jacon12

Member
Chip, I'm the too heavy-handed champion of all time. I figure if a little is good a lot will be great and that's about as wrong as it can be when weathering. Personally, I don't see where you went overboard, it looks fine to me. One day I'll get the nerve to do one of my locomotives.
Jarrell
 

SpaceMouse

Fun Lover
RCH said:
My guess is the comment could point to one of two things:

The black around the grilles is a little rough. This is especially noticeable in the 3/4 view.

The spray pattern/mist size is a little large. Increase your air to paint volume ratio so that the paint doesn't come out so quick. It will also cause the paint to go on a little dry, but with some practice, that can be controlled easily.

Many of the weathering fellas avoid airbrushes like the plague, probably because of the feathered, misty look, which is really good for mimicing only one or two weathering effects found on the prototype. But, there's really much more that can be done with an airbrush in skilled hands.

Since this is your first effort, I think it's important to point out probably the most important thing you accomplished: you did not overweather the model. Overweathering is usually the first weathering crime committed (I'm guilty of it many times over). This weathering is not overdone and is not distracting. You could improve upon it, but if this is your starting point, you have a bright future ahead of you. Good job!
I argree with the size of the paint. I've had the airbrush for 6 months and I just got it working half-way decently. The breakthroug occured when I removed a pressure valve/guage. The thing would drain the pressure to 0 before replenshing. I got a new pancake compressor for Christmas to replace one that ODed. When I ran the airbrush off that instead of the Badger with the funky guage, the spray became consistant.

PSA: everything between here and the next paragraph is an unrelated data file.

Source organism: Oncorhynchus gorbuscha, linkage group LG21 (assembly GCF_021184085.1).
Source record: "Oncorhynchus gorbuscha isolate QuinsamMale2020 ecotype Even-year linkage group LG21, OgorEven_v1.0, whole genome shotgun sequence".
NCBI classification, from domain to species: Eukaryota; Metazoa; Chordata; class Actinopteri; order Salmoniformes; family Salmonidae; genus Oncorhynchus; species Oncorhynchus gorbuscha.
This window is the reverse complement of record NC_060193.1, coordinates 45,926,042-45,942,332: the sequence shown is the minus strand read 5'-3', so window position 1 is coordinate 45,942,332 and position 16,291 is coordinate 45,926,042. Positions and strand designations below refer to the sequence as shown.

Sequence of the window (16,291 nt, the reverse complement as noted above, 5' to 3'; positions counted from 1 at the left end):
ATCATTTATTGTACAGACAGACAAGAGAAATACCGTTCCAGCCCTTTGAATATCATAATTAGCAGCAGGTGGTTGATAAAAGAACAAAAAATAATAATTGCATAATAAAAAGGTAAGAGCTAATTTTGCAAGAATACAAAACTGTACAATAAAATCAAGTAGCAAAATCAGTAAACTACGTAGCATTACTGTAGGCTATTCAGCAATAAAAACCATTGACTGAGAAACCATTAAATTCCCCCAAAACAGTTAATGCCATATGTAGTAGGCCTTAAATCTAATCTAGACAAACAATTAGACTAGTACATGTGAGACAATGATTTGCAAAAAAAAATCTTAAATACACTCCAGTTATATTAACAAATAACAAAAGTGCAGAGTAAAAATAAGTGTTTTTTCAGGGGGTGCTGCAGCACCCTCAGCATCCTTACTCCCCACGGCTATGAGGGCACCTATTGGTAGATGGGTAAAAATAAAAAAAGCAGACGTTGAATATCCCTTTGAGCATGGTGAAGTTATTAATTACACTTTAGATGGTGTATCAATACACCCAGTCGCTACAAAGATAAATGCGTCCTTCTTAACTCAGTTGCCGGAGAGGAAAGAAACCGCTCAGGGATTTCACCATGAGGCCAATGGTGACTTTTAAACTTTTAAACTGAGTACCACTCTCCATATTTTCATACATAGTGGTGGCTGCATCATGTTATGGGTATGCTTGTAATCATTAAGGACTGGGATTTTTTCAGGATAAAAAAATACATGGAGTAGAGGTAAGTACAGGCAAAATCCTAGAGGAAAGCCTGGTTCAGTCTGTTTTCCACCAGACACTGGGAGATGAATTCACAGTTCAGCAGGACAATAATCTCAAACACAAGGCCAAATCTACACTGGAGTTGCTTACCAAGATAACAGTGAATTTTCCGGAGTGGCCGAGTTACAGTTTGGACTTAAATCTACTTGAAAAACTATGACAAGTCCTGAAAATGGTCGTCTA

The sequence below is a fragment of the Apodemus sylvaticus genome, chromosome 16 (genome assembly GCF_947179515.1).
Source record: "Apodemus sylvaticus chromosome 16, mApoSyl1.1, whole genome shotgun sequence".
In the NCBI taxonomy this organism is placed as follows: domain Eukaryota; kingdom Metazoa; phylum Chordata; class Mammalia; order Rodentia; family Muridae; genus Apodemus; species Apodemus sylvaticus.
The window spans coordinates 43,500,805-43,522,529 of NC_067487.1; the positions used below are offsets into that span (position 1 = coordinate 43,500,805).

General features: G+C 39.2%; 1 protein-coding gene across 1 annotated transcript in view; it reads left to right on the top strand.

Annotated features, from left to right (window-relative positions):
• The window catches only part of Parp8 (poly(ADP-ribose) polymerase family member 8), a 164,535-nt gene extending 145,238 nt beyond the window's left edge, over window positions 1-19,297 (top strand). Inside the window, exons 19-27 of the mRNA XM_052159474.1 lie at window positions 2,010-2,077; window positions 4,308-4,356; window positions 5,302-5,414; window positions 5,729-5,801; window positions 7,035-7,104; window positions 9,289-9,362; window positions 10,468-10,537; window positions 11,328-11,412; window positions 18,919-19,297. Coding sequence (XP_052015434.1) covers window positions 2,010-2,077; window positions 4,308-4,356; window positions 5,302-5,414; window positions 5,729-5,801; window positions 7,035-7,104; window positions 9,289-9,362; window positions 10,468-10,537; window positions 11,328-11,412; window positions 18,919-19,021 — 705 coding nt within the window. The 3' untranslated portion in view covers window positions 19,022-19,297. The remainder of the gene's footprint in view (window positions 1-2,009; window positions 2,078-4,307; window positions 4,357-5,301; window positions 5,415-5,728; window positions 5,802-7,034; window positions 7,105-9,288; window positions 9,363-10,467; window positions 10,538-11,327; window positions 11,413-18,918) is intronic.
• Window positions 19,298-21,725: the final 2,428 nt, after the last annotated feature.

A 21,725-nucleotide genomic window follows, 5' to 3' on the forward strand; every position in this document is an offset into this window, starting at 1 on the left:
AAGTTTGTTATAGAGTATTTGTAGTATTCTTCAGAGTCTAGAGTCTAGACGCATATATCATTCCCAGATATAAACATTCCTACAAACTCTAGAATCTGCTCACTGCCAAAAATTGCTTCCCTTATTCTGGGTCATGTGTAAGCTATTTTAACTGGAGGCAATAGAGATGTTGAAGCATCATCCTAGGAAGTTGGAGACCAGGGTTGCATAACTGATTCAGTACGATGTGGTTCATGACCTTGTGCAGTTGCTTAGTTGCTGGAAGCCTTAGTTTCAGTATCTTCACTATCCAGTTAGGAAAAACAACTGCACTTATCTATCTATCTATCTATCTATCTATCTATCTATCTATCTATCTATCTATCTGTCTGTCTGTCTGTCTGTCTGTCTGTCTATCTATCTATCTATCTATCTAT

Because the effect of the airbrush was what I was after, I used it. But I could have done it better for sure.

As for the crispness of the air vents. That looks better in person. It was some of the hardest painting I've done. Took a long time and I was very careful about painting all of the grill. In fact, I had to mix some color to the body color and recut the edges to make it smooth. At this point it was too stark a contrast and I used a grey wash to soften it. But the edges are clean.

Increase your air to paint volume ratio so that the paint doesn't come out so quick.
Okay, I'm listening. How do you do that?
 

RCH

Been Nothin' Since Frisco
Well, you can increase or regulate the air pressure on your air brush, right? My Paasche H has a plunger for the air and a screw underneath it to limit the vertical travel of the plunger. You can also control the amount of paint coming out of the brush either by a screw tip (if you're using a single action) or by pulling the air plunger on a double action. If I want to paint "dry" I increase the amount of air that comes out to "full" and limit the amount of paint that comes out to just a trickle. You can do this a number of different ways, but I tend to paint at 25-30 psi out of a tank compressor and do any "fine" controlling of the airbrush at the airbrush.